Lebanese President Michel Suleiman said on Monday during a speech from Beirut’s Chamber of Agriculture, Commerce and Trade that he is in favor of forming a non-political cabinet, a move strongly opposed by March 8 parties.
“Don’t the Lebanese who are not affiliated with any party have the right to contribute to reviving the country?” Suleiman said in reference Hezbollah led March 8 objection to a neutral cabinet
“If consensus is not reached on a national unity cabinet, does that compel us to remain without a cabinet?” Suleiman added in reference to obstacle facing the formation of a neutral cabinet.
Suleiman went on to separate the issue of government formation from the upcoming presidential elections.
“Does forming a cabinet control the election of a president? No. Citizens are smarter than that.” He said
However, he stressed the necessity of cabinet formation for the boosting of Lebanon’s economy.
“We must create an innovative economic vision to fight unemployment and poverty…and this is impossible without the formation of a cabinet capable of running government affairs.” He stressed.
Suleiman added in a possible reference to the recent bombings in Lebanon:” Have we acted with responsibility that respects the confidence placed in us by citizens? Do we realize that the human remains that fly in a certain blast might be those of a dear person or relative?”
“A cabinet that reassures investors must be formed, a new president must be elected and parliamentary elections must be held.” He stressed.
“The door of consultations is still open and we hope the PM-designate will reach a solution that can pull the country out of its constitutional crisis.” He added.
Following his speech he met Prime Minister-designate Tammam Salam at the presidential Palace in Baabda and dispatched his adviser Khalil Hrawi to meet Amal’s Ali Hasan Khalil, who will later visit the Baabda Palace together with Hassan Nasrallah’s aide Hussein Khalil and Minister Wael Abu Faour.
Lebanon has been struggling for months with the formation of a new cabinet since the resignation of caretaker PM Najib Mikati last April. Salam has cited the pre-conditions imposed by the opposing March 14 and March 8 blocs as a reason behind the delays in the process.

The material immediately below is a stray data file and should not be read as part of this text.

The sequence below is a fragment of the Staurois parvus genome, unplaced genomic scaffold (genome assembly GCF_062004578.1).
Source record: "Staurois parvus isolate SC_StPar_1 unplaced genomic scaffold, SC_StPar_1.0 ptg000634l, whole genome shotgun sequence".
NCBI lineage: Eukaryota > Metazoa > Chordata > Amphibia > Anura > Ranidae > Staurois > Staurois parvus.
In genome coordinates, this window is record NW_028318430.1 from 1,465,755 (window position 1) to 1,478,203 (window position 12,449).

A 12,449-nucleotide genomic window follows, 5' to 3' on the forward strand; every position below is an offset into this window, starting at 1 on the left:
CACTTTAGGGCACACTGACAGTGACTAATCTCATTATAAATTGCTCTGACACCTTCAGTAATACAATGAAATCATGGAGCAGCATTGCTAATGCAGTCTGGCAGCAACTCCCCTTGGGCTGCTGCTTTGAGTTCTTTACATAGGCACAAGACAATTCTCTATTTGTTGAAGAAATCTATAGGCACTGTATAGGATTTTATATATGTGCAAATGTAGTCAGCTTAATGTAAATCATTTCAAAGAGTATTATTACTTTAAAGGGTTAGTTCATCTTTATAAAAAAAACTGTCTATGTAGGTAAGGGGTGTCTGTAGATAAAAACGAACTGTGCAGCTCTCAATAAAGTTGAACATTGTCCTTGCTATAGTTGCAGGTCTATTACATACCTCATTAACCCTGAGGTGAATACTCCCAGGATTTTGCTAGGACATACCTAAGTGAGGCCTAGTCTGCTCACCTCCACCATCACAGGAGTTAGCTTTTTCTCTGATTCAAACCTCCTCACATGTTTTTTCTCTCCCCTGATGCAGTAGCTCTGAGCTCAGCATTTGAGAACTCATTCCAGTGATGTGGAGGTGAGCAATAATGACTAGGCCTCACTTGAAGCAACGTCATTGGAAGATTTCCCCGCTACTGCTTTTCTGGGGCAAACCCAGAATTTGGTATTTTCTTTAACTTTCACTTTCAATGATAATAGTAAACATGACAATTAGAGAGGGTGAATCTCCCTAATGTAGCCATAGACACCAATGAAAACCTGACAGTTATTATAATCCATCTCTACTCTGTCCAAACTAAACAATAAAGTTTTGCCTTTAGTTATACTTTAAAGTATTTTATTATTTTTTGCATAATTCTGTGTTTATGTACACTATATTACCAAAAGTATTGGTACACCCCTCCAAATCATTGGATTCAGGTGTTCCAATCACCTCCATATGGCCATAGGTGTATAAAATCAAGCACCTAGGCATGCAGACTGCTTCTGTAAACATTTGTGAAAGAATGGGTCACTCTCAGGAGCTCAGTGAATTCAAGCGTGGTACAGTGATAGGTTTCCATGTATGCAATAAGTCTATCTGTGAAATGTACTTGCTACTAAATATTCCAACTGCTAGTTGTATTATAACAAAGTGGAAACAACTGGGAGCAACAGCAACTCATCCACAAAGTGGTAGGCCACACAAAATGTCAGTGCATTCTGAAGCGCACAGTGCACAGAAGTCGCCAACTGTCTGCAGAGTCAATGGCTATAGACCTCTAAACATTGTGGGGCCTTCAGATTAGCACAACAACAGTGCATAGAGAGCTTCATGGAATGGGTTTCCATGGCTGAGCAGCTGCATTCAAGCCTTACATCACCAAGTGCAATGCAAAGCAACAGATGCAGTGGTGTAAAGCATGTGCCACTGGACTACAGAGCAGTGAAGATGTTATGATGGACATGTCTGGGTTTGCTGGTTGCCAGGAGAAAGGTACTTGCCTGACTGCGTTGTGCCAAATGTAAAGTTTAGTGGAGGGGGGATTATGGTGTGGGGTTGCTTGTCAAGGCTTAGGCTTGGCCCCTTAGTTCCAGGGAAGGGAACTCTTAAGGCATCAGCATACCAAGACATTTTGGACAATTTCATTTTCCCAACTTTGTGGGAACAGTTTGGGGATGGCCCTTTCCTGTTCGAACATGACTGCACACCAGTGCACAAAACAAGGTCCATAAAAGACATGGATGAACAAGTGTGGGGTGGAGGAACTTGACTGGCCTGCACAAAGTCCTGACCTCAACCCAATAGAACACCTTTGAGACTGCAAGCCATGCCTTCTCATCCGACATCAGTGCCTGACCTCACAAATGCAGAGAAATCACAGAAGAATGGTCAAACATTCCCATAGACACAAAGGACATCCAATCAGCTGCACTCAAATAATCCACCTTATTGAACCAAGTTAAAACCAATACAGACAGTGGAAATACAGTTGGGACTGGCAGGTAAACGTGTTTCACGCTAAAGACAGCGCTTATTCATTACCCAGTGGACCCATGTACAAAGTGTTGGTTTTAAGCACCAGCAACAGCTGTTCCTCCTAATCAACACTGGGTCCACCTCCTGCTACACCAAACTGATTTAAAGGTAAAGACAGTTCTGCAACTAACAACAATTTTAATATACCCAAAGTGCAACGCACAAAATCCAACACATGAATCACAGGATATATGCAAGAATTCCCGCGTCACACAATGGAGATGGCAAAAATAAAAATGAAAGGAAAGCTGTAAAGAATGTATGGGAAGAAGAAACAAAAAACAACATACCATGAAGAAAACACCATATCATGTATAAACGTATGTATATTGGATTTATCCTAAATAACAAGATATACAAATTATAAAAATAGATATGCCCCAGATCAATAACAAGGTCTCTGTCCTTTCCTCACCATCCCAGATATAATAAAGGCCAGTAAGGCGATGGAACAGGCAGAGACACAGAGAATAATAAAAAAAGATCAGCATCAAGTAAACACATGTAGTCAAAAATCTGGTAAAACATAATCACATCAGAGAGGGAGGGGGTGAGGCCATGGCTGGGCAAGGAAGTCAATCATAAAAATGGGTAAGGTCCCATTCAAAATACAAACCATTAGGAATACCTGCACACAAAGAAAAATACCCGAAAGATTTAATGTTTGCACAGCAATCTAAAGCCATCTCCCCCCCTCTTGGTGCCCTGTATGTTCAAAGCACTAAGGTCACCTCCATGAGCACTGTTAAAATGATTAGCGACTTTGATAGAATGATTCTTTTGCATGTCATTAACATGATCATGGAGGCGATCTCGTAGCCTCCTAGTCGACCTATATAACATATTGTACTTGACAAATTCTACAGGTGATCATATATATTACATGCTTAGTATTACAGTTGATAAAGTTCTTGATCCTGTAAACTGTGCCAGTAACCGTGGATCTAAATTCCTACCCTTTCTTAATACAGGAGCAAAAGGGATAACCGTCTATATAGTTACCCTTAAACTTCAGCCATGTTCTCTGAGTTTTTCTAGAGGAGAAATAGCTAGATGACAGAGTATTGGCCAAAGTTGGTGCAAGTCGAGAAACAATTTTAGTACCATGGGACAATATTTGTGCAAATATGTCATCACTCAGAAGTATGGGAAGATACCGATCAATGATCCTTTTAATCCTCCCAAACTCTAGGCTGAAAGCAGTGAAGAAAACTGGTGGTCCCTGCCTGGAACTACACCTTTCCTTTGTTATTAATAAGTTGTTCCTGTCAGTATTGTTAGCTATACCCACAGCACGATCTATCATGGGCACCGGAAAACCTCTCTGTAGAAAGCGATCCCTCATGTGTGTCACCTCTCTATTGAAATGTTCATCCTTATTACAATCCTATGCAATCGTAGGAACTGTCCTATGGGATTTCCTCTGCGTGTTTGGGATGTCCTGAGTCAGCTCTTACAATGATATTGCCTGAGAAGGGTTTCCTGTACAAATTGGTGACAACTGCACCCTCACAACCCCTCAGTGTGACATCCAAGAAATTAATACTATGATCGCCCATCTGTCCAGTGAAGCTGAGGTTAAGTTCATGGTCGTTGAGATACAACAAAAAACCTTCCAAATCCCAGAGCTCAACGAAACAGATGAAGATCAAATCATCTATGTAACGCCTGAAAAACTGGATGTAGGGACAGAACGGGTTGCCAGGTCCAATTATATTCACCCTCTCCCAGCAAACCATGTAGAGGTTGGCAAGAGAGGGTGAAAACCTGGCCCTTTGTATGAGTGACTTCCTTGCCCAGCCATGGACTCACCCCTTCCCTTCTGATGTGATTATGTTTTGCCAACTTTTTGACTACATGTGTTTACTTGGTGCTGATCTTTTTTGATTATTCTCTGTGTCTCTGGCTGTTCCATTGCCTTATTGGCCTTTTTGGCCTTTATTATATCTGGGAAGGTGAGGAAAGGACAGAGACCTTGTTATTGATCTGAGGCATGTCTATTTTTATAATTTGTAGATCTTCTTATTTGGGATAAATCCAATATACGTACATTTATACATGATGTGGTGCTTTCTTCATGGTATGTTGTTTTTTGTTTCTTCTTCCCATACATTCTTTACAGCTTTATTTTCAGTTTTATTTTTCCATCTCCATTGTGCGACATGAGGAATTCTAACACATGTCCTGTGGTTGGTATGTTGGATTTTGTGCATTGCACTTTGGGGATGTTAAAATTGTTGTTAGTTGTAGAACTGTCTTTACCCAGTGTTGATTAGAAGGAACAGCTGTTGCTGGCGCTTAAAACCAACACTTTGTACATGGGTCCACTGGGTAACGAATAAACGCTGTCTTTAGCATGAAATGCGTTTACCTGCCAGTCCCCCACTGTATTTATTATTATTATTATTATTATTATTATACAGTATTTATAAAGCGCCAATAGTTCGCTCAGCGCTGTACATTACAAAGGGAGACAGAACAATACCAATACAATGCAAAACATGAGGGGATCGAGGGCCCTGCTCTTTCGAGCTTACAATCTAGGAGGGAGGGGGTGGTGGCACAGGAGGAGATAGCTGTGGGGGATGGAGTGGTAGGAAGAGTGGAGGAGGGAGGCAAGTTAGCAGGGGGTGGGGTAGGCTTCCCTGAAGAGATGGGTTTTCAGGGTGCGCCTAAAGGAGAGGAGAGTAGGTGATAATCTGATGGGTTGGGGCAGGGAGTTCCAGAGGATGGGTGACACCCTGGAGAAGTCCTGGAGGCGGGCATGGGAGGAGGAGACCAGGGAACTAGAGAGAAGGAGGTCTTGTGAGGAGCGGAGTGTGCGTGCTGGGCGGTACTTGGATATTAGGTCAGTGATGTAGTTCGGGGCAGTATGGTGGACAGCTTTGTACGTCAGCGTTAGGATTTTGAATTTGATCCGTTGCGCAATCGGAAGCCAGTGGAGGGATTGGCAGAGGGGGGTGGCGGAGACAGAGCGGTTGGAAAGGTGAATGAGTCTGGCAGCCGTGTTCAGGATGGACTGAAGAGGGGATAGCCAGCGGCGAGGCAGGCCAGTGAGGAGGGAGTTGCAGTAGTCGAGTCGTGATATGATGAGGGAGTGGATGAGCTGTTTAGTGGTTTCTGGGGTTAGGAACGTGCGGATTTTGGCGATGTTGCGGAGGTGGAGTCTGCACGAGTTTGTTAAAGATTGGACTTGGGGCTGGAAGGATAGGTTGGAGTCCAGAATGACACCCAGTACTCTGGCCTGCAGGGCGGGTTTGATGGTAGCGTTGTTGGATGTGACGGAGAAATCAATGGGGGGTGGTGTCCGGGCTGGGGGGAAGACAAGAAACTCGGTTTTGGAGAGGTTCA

Lebanon’s constitution stipulates that the president and premier-designate can sign decrees approving a government, but the parliament holds final sway on its activation with a vote of confidence.
Even if a new cabinet did not receive a vote of confidence, it would replace Mikati’s resigned government as the caretaker cabinet.
The formation of a fait accompli cabinet is likely to prompt a violent reaction from the Iranian backed Shiite group Hezbollah and its March 8 allies, Al-Akhbar newspaper reported last Monday .
“The plan of Saudi Intelligence chief Prince Bandar bin Sultan is to form a fait accompli cabinet to drag Hezbollah into a confrontation in the streets,” March 8 sources said in remarks published by the pro-Hezbollah and Syrian regime daily last Monday.
“ The plan is prompted by the illusion that Hezbollah will be forced into withdrawing from Syria to gather its forces to respond to internal security pressure.” Al-Akhbar added
“They do not know that the party is prepared to confront the security challenges if it is faced with such challenges on more than one front.” Al-Akhbar continued.
Recently Hezbollah has been focusing its attacks against Saudi Arabia . The struggle between Iran ( Through its proxy Hezbollah and the Syrian regime ) and Saudi Arabia over the future of Lebanon has reportedly cost former Lebanese finance minister Mohammad Chatah his life on December 27 when he and at least six others were killed in a massive bombing that rocked downtown Beirut.
Hezbollah also witnessed last Thursday another a bomb attack that targeted Haret al-Hreik neighborhood of of its Dhahieh stronghold. 5 people were killed and over 70 were injured in the attack